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Families left with empty seat at Thanksgiving table thanks to opioid epidemic

For many families, this will be the first holiday season without a loved one who overdosed from drugs.

Hundreds of families across East Tennessee will have an empty seat around the Thanksgiving table next week as the opioid epidemic continues to claim lives. For many, it will be the first holiday season since their loved ones passed away from an overdose.

Families remember those victims all year round, but the holidays present a new challenge.

OD Epidemic Coverage

"Holidays are going to be totally different. They’re never going to be the same again," said Tim Webb, whose daughter, Brooke, overdosed and died in May. "Brooke always sat beside me. The chair will be there empty."

A daughter, his only daughter, taken from him far too early at the hands of opioids.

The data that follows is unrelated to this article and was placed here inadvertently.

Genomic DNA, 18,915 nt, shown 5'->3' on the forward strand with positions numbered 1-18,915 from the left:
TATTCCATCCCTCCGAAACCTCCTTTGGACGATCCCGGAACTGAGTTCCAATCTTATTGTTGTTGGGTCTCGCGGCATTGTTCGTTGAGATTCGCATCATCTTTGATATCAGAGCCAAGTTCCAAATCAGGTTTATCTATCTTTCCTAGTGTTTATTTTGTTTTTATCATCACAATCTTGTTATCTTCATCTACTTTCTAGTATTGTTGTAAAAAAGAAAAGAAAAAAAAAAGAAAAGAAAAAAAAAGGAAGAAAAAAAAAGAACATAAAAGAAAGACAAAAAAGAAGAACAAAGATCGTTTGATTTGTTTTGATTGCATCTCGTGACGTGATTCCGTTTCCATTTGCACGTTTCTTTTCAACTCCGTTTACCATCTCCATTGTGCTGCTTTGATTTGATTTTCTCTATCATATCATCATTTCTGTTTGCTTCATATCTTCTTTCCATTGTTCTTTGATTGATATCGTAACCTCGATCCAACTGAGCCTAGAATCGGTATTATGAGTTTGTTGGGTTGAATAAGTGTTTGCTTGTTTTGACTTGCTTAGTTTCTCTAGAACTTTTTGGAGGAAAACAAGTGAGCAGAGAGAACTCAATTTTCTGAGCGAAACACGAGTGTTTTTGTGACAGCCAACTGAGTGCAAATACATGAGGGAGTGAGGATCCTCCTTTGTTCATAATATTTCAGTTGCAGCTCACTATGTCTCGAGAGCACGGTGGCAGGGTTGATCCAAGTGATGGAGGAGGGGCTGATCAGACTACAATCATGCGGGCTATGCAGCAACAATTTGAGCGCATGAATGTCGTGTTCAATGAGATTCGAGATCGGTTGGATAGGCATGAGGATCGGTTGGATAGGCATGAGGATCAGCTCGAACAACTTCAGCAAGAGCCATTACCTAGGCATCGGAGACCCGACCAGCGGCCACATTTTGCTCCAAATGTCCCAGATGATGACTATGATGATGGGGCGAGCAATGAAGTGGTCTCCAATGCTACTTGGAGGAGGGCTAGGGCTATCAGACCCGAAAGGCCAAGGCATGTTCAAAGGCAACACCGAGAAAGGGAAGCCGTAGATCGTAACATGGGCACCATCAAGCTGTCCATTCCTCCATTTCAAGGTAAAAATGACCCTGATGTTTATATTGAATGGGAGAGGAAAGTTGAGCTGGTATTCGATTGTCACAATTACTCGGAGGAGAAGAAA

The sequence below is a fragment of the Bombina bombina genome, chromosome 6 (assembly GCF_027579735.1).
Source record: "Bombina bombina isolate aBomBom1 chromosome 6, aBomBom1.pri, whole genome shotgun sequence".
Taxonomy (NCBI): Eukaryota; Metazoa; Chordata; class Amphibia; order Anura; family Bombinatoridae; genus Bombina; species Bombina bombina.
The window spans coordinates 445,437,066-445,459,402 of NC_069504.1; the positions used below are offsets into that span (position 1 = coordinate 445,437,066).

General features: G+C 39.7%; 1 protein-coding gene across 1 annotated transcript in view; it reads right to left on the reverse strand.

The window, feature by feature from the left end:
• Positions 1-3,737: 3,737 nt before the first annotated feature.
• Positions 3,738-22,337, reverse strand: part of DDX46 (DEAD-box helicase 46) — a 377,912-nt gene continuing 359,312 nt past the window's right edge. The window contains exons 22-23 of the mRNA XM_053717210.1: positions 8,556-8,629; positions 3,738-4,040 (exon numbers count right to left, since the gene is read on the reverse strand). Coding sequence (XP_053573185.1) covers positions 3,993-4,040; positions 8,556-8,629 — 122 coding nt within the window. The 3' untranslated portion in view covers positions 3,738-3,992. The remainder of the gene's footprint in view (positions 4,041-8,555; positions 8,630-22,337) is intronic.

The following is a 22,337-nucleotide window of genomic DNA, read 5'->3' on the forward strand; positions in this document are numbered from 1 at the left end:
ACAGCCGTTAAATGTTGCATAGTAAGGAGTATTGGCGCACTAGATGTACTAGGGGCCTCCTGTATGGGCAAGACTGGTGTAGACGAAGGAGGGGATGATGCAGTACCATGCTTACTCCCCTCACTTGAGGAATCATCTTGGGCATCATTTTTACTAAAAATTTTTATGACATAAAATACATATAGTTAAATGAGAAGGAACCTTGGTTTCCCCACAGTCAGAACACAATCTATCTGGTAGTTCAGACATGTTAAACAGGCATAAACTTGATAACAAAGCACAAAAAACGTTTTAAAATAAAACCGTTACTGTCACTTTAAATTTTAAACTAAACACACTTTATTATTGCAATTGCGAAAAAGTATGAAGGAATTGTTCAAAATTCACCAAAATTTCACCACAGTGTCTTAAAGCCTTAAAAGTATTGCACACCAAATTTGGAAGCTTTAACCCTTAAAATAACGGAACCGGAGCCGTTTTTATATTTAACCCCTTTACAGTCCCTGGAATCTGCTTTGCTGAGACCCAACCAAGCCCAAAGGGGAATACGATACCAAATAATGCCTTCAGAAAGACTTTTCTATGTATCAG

"She’s on my mind 24 hours a day," said Webb. "She will be more so that day."

Webb is part of a club in East Tennessee with far too many members. 260 people have died from suspected overdoses this year in Knox County. 260 families missing a loved one as people gather to celebrate the holidays.

Webb says the empty spot at the table where his daughter used to sit will never be filled.

"Even six years from now I don’t think I’ll feel any better than I do right now. It’s a pain that I will never get over," said Webb. "To honor my daughter, yes, there will be an empty spot at the table."

In a region where everyone knows someone affected by opioids, families struggling from the loss caused by addiction are far from alone.

The Knox County District Attorney’s Office will soon put up an overdose tree in the City County Building. Families can hang ornaments to remember their loved ones who died from overdoses.

The overdose tree at the city county building will go up on November 26.

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